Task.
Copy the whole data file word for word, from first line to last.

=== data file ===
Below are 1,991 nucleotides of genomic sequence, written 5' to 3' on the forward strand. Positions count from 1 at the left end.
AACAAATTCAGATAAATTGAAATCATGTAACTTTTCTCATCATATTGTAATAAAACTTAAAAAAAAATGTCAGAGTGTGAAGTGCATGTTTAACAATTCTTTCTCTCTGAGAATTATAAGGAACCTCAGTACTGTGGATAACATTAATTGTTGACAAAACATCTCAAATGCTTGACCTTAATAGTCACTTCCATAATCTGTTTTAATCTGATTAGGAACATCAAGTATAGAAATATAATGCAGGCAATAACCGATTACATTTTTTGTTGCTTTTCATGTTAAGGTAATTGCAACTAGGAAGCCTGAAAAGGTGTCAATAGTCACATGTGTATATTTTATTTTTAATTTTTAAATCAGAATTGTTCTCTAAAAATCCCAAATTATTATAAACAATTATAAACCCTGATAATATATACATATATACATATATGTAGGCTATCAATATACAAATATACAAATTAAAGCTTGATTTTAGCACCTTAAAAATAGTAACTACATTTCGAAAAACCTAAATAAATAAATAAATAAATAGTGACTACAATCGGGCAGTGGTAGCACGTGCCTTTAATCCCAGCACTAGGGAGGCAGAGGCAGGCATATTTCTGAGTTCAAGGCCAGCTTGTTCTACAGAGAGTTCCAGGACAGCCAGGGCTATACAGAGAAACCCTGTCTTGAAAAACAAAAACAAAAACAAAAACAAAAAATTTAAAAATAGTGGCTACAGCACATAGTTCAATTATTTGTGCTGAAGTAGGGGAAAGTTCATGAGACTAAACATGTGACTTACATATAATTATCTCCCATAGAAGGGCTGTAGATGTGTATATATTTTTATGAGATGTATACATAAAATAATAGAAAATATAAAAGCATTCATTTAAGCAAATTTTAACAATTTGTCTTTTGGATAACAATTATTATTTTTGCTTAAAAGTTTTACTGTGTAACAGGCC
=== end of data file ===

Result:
Below are 1,991 nucleotides of genomic sequence, written 5' to 3' on the forward strand. Positions count from 1 at the left end.
AACAAATTCAGATAAATTGAAATCATGTAACTTTTCTCATCATATTGTAATAAAACTTAAAAAAAAATGTCAGAGTGTGAAGTGCATGTTTAACAATTCTTTCTCTCTGAGAATTATAAGGAACCTCAGTACTGTGGATAACATTAATTGTTGACAAAACATCTCAAATGCTTGACCTTAATAGTCACTTCCATAATCTGTTTTAATCTGATTAGGAACATCAAGTATAGAAATATAATGCAGGCAATAACCGATTACATTTTTTGTTGCTTTTCATGTTAAGGTAATTGCAACTAGGAAGCCTGAAAAGGTGTCAATAGTCACATGTGTATATTTTATTTTTAATTTTTAAATCAGAATTGTTCTCTAAAAATCCCAAATTATTATAAACAATTATAAACCCTGATAATATATACATATATACATATATGTAGGCTATCAATATACAAATATACAAATTAAAGCTTGATTTTAGCACCTTAAAAATAGTAACTACATTTCGAAAAACCTAAATAAATAAATAAATAAATAGTGACTACAATCGGGCAGTGGTAGCACGTGCCTTTAATCCCAGCACTAGGGAGGCAGAGGCAGGCATATTTCTGAGTTCAAGGCCAGCTTGTTCTACAGAGAGTTCCAGGACAGCCAGGGCTATACAGAGAAACCCTGTCTTGAAAAACAAAAACAAAAACAAAAACAAAAAATTTAAAAATAGTGGCTACAGCACATAGTTCAATTATTTGTGCTGAAGTAGGGGAAAGTTCATGAGACTAAACATGTGACTTACATATAATTATCTCCCATAGAAGGGCTGTAGATGTGTATATATTTTTATGAGATGTATACATAAAATAATAGAAAATATAAAAGCATTCATTTAAGCAAATTTTAACAATTTGTCTTTTGGATAACAATTATTATTTTTGCTTAAAAGTTTTACTGTGTAACAGGCC